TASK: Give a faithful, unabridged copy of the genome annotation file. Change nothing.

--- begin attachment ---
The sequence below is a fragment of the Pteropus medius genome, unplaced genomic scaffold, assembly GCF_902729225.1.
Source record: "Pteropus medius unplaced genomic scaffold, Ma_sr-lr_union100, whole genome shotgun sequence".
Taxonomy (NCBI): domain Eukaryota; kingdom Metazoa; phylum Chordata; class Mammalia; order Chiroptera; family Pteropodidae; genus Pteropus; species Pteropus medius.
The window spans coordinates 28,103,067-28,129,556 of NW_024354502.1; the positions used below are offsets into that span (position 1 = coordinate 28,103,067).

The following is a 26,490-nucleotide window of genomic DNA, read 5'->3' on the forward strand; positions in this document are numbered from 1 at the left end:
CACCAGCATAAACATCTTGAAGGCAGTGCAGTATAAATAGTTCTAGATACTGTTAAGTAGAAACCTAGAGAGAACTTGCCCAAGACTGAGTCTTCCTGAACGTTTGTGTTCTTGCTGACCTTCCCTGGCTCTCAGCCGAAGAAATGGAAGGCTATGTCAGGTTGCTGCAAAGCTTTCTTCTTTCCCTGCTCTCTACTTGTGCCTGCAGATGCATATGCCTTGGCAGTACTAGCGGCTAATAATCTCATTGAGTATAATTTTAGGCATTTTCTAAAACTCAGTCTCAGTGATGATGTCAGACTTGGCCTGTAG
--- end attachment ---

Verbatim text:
The sequence below is a fragment of the Pteropus medius genome, unplaced genomic scaffold, assembly GCF_902729225.1.
Source record: "Pteropus medius unplaced genomic scaffold, Ma_sr-lr_union100, whole genome shotgun sequence".
Taxonomy (NCBI): domain Eukaryota; kingdom Metazoa; phylum Chordata; class Mammalia; order Chiroptera; family Pteropodidae; genus Pteropus; species Pteropus medius.
The window spans coordinates 28,103,067-28,129,556 of NW_024354502.1; the positions used below are offsets into that span (position 1 = coordinate 28,103,067).

The following is a 26,490-nucleotide window of genomic DNA, read 5'->3' on the forward strand; positions in this document are numbered from 1 at the left end:
CACCAGCATAAACATCTTGAAGGCAGTGCAGTATAAATAGTTCTAGATACTGTTAAGTAGAAACCTAGAGAGAACTTGCCCAAGACTGAGTCTTCCTGAACGTTTGTGTTCTTGCTGACCTTCCCTGGCTCTCAGCCGAAGAAATGGAAGGCTATGTCAGGTTGCTGCAAAGCTTTCTTCTTTCCCTGCTCTCTACTTGTGCCTGCAGATGCATATGCCTTGGCAGTACTAGCGGCTAATAATCTCATTGAGTATAATTTTAGGCATTTTCTAAAACTCAGTCTCAGTGATGATGTCAGACTTGGCCTGTAG